Fall 2010

Translation, Memory, and Mastery

The Andrometer of Sir William Jones

Daniel Dewispelare

Sir William Jones’s andrometer, from a letter dated 26 December 1774 to Viscount Althorp, his former pupil. Courtesy The British Library Board.

Benjamin Franklin enshrined thirteen virtues necessary for moral perfection. In their journals, Percy and Mary Shelley composed elaborate reading schedules meant to advance their education. But only the peculiar eighteenth-century polymath Sir William Jones lived according to the dictates of the andrometer.

Part index of intellectual achievement, part moral barometer, the andrometer was originally designed by Jones as a scale facilitating self-reflection. Later, he generalized its principles in order to map a directed course through the cloud of directionless human knowledge. As he wrote in 1774 to George John Spencer, Viscount Althorp, the young aristocrat he had tutored for ten years, the andrometer “will enable you to measure every man’s merit by looking for his age in the scale, and then comparing it with the other side, and seeing to what degree he has risen in arts, sciences and ornamental qualifications.”1 The andrometer’s left side lists the years of life, the right lists the topics of study, and across the top the year is subdivided into three-month increments. Just as the etymology of the name implies, the andrometer measured only men. Jones’s method of measuring women—if it existed—would presumably have looked much different. But for the small body of men worthy of a university education, he believed a well-constructed andrometer could provide the fusion of moral and intellectual guidance absent from a world of contingency. Every year of life must correspond to a specific domain of learning. Any man successful enough to outpace the attainments it delineated must pause and recalibrate a more challenging andrometer so that no day’s potential would be wasted.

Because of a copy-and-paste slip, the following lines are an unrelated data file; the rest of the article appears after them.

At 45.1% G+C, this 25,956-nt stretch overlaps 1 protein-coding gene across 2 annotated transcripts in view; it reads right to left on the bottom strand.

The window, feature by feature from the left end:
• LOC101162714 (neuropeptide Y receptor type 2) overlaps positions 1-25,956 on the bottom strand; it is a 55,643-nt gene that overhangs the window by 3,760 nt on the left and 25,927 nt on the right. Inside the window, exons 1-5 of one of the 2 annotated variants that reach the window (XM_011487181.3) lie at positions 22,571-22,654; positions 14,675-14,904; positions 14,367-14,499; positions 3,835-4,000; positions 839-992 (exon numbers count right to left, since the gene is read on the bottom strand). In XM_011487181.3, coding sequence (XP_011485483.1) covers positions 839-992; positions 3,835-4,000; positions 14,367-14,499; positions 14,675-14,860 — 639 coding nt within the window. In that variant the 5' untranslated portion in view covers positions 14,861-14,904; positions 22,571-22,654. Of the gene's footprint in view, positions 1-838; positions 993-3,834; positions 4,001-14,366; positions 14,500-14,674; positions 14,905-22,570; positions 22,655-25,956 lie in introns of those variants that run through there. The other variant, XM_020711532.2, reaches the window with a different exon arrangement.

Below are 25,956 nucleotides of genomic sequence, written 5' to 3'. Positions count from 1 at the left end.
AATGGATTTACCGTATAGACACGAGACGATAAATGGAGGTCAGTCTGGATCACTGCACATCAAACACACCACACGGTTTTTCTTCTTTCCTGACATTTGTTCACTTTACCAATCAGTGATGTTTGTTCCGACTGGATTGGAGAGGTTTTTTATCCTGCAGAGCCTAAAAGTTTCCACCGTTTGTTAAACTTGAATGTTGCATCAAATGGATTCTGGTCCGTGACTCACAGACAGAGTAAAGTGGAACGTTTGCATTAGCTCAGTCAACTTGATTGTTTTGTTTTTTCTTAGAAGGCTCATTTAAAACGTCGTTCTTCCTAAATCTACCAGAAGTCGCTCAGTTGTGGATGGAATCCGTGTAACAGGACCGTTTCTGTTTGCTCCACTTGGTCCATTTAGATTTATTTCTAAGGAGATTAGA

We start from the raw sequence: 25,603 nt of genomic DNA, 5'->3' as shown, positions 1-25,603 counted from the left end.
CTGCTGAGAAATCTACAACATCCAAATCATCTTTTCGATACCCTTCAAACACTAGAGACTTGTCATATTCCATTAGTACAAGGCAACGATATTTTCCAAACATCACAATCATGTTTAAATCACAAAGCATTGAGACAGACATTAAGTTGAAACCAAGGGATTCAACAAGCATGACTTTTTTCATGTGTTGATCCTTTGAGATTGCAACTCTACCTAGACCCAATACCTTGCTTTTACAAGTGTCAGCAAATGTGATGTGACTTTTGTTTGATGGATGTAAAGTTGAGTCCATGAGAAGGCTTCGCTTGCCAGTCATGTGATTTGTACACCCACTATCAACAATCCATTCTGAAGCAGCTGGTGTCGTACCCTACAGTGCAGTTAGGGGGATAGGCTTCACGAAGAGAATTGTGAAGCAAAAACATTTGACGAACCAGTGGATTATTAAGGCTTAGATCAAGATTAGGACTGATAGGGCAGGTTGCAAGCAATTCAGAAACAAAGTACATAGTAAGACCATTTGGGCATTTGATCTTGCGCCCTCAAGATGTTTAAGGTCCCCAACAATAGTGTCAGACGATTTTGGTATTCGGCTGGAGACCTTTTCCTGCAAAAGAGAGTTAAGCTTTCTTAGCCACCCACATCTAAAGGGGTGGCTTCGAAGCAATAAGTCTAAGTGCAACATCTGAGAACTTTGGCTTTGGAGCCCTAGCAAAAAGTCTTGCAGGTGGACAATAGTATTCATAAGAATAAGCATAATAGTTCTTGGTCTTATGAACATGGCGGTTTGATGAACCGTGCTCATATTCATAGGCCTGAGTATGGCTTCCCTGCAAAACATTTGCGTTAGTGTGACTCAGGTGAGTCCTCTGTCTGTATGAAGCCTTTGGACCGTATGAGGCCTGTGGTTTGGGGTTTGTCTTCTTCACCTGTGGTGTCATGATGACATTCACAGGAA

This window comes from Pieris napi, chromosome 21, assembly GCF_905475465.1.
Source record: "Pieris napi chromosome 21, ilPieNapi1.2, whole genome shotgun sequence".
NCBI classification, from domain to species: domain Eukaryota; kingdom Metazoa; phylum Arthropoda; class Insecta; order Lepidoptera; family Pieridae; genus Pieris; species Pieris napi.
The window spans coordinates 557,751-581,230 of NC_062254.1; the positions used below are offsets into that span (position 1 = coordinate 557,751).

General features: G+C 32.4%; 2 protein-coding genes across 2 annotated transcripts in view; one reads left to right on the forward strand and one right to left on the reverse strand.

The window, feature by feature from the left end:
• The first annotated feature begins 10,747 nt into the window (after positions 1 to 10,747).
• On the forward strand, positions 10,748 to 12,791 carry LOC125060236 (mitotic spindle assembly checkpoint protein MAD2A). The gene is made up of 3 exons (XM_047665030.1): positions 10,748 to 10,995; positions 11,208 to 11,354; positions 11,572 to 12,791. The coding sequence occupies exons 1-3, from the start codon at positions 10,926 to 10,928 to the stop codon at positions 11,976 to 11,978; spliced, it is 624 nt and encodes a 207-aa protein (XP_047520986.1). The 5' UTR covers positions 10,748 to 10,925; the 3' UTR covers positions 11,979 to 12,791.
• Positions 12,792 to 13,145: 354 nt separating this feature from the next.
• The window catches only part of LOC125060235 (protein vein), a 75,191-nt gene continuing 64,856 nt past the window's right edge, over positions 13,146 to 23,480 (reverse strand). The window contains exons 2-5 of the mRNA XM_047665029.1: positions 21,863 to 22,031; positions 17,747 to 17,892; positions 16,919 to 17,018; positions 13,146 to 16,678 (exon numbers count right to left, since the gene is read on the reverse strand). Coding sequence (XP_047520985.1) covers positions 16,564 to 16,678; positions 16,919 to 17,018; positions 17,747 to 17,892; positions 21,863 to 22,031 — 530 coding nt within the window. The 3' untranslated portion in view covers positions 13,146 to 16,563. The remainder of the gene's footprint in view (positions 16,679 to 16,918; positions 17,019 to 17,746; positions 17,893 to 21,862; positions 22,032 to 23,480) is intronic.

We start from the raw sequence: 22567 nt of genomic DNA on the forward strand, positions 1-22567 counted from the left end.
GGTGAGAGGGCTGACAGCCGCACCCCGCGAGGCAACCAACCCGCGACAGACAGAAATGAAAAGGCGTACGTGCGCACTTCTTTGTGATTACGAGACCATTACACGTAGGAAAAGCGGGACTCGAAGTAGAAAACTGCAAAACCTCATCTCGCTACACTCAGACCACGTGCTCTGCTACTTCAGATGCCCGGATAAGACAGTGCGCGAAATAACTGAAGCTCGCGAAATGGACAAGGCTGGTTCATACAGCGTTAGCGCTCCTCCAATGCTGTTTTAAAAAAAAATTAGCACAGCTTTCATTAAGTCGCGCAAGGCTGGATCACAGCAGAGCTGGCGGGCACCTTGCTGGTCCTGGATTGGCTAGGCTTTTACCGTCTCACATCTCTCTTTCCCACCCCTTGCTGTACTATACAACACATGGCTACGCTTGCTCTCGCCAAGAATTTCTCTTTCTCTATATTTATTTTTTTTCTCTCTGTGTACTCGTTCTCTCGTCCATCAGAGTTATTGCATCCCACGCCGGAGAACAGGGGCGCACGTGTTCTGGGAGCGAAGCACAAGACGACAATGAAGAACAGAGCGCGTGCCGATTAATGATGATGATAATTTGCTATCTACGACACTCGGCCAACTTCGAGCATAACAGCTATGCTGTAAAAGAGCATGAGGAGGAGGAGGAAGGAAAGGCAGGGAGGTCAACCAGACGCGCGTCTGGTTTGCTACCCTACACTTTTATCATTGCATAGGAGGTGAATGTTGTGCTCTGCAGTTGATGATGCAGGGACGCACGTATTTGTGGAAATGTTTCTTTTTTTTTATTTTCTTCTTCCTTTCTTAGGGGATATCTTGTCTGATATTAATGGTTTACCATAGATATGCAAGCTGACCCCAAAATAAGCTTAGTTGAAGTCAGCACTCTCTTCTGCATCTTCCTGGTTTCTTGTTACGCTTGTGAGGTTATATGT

To an age more familiar with lurching through semester-long course syllabi, it is important to point out that the andrometer was not simply a life-long syllabus for personal enrichment. On the contrary, Jones advocated that every academic pursuit must explicitly orient itself toward the public good. In order to be worthwhile, any expenditure of a gentleman’s time on intellectual acts must further public goals and fortify the community. During his life, Jones produced numerous general and personalized andrometers, all of which grew out of this basic conceptual contiguity between individual and community goals, a contiguity that contrasts with the now popular perception that humanities scholars sit detached in the ivory tower, sipping wine, crossing their legs, and trading refined witticisms.

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